It was a one-punch hockey fight.

The Arizona Coyotes’ plan to squeeze cash out of the state Legislature for a new hockey arena went down hard late Friday.

It was only the fourth week of the legislative session. But the arena plan was plagued by bad political omens from the start. The five warning signs:

Bandwagon on blocks: Phoenix is a bandwagon sports town. When you’re a winner, the fans pile on and so do the politicians. They can’t love you enough. The Coyotes’ bandwagon is on cement blocks in a dark, far corner of the parking lot. The team’s base loves them. Sen. John McCain shows up once in a while with good friend Grant Woods, who’s done work for the team. But that’s it.

It’s on you: Team CEO Anthony LeBlanc unveiled the plan for a site at Arizona State University last November. It was the first trophy development at ASU’s new Athletic Facilities District. The City of Tempe was going to be a partner.

Yet ASU President Michael Crow wasn’t at the announcement. The VP for athletics gave a lame excuse for not showing up to promote what he called "a phenomenal opportunity." Tempe Mayor Mark Mitchell, whose city would have had to borrow money for the project, also was absent. Message to Coyotes: Wish you well, boys, but publicly, you’re on your own.

West Valley vs East Valley: Any vote for whatever funding scheme the Coyotes came up with would have required the support of the Legislature’s Republican majority and the signature of Republican Gov. Doug Ducey, who’s running for re-election next year.

The Coyotes’ Glendale arena is in the conservative West Valley. The ASU site’s in Democratic Tempe. There was no plausible scenario in which Republicans ship a team to the East Valley and stick their Glendale voters with an empty arena, a $223.6 million mortgage over the next 17 years, and no way to pay it off.

GOP House Speaker J.D. Mesnard told me before the session started in January his members didn’t like the idea.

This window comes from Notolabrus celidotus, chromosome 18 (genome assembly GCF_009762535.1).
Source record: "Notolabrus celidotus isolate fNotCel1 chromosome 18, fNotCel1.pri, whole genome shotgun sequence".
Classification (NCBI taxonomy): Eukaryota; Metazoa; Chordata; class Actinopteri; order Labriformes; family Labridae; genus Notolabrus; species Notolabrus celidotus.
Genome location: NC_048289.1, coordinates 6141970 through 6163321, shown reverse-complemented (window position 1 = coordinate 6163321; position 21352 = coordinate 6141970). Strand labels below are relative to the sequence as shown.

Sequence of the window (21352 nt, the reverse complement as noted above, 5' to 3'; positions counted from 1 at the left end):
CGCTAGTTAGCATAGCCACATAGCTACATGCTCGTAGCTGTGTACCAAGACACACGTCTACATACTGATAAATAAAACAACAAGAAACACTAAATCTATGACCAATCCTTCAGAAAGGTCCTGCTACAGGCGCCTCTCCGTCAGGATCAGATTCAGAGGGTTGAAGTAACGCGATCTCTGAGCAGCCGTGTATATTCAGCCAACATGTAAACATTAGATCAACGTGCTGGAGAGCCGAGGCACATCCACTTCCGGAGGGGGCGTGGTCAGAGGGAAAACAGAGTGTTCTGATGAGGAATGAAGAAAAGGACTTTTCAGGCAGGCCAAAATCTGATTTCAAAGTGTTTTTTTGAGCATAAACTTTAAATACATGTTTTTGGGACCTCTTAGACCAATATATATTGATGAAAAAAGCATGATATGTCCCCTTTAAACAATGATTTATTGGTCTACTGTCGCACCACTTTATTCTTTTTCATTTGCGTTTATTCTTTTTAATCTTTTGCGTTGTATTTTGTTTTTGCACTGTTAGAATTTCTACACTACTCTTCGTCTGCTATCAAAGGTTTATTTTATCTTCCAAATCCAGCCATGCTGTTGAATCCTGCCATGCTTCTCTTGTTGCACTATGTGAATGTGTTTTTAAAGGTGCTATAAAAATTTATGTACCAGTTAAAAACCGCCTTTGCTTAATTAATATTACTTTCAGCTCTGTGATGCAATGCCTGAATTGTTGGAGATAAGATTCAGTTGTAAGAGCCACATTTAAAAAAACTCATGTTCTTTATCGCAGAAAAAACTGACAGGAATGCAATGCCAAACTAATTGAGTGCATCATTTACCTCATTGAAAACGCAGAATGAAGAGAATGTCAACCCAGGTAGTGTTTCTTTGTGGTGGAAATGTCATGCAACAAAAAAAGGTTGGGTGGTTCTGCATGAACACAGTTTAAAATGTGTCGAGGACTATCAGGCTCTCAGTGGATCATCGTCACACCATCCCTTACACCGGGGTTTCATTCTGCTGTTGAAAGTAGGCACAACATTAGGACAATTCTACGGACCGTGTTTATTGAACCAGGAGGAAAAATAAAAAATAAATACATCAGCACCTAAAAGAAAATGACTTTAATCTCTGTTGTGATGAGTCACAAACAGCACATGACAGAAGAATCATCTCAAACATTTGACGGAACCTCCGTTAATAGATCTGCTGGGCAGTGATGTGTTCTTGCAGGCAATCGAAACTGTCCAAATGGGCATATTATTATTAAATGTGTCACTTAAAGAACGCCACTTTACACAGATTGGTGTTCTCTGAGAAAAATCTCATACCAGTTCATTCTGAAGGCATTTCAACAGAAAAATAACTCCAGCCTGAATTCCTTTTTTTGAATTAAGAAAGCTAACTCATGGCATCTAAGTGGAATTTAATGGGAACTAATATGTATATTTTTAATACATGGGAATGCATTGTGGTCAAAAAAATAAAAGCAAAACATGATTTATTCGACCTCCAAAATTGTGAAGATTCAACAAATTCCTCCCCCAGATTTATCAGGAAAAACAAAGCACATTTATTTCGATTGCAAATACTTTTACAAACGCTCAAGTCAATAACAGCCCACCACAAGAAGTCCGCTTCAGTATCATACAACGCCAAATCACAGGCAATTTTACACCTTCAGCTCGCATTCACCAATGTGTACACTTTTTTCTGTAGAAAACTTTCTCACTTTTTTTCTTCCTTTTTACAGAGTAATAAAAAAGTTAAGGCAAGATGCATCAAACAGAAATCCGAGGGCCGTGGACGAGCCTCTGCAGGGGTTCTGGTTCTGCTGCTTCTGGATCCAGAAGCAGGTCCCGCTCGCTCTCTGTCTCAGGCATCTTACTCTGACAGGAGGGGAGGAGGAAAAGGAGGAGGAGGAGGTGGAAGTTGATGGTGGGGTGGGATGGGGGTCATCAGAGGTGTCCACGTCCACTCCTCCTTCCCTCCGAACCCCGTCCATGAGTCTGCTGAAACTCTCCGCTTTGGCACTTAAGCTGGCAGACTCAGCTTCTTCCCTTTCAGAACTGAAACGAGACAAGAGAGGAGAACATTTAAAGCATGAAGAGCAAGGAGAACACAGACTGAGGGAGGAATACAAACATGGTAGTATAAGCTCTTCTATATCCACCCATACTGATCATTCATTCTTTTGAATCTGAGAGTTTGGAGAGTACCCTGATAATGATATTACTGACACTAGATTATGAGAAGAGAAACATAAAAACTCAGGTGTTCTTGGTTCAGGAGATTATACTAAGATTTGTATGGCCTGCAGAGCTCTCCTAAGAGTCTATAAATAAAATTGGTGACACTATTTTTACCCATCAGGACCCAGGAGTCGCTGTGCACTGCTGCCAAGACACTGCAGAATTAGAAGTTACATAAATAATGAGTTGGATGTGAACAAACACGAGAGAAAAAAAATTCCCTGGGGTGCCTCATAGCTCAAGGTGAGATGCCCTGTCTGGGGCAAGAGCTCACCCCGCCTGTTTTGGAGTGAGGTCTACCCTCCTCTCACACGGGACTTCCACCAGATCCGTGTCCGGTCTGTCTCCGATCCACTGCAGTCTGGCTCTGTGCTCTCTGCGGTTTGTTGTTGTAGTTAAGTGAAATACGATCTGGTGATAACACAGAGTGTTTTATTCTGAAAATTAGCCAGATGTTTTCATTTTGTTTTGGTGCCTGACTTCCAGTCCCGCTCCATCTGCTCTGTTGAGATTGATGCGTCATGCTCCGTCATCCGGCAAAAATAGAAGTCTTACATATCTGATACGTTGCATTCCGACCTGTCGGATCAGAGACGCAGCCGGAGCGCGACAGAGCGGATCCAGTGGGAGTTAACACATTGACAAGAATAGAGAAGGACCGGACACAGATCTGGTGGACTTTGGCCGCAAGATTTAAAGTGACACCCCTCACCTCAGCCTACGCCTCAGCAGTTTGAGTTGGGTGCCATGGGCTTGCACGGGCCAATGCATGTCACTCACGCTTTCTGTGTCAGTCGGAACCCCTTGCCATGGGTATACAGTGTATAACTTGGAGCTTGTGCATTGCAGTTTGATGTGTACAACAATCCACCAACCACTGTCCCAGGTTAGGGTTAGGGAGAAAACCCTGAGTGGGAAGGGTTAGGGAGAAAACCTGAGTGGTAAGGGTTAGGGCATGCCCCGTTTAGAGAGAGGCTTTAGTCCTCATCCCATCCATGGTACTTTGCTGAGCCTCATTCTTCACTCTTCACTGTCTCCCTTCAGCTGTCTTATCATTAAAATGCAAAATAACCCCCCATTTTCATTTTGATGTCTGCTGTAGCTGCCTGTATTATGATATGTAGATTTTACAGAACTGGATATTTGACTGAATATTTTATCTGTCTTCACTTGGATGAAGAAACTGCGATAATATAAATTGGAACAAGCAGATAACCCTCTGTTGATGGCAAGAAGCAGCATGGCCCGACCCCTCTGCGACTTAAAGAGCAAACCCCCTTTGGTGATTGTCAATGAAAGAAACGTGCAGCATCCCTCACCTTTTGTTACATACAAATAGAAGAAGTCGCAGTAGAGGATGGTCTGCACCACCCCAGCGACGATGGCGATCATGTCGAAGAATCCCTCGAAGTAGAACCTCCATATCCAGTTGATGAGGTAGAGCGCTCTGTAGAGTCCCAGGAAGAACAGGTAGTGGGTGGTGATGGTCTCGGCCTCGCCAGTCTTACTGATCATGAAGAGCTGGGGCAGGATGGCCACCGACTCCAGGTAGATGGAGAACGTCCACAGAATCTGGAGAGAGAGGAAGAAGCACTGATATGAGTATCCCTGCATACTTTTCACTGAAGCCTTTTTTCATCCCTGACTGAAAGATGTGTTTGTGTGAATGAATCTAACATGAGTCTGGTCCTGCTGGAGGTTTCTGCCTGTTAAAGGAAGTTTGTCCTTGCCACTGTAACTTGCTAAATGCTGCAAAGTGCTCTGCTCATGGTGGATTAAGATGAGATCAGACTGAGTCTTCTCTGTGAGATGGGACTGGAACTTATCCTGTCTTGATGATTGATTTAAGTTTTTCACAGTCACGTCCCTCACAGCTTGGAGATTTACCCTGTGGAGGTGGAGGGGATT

Ducey just has to ask his good friend, Wisconsin Gov. Scott Walker, how Walker’s stadium deal for the Milwaukee Bucks worked out. Not good.

Red alert: Republicans’ alarms went off when the session started after Ducey released a new funding plan for the state’s universities, using state sales taxes to free up to $1 billion in new cash. Legislators were immediately suspicious that it was a back-door plan to pay for the Coyotes arena.

Then this: This past week, a Senate Republican dropped bill creating a special taxing district that would use state sales taxes for a Coyotes arena in Tempe.

A Glendale legislator called a news conference for Monday to denounce the stadium grab. A few hours later came word that ASU was ditching the Coyotes. The university did not provide an explanation.

ASU insiders say there was no back-door funding plan for Coyotes. Maybe not. But Ducey’s funding plan for universities was already in trouble with Republicans and Democrats.

It appears ASU’s Mike Crow wasn’t going to let the Coyotes deal cost him hundreds of millions of dollars.

Glendale knows how that story ends.

What's next?: The better question - the 20-year-old question for this franchise: Where’s the money?

-Last June I wrote about a site on tribal land the team was being pitched for a new arena.

That site has become more intriguing in recent months, with a new “pop-up” stadium for Phoenix’s minor league soccer team. That team is now being considered for a Major League Soccer expansion franchise.

I do know there was a proposal for a combined soccer/hockey complex at the location.

-There is still the possibility of a dual use hockey/basketball arena in downtown Phoenix. The Arizona Diamondbacks unhappiness at Chase Field is now in that mix. But there is no apparent leadership for a "grand bargain" on a downtown sports complex.

-The Coyotes could hang out at the Glendale arena. The team's lease was due to expire in June. Last month, the team's lease was extended till the end of the 2017-'18 season. AEG Facilities, which is owned by the parent of the NHL's Los Angeles Kings, now runs the arena.

But don't worry, fans. I'm sure Gary Bettman will think of something.

12 News anchor and politics reporter Brahm Resnik is a lifelong hockey fan. He has a hard time believing he has covered the Coyotes saga for more than 15 years. Resnik has attended several Stanley Cup parades for his Montreal Canadiens. He hopes to attend a Cup parade someday soon in Phoenix.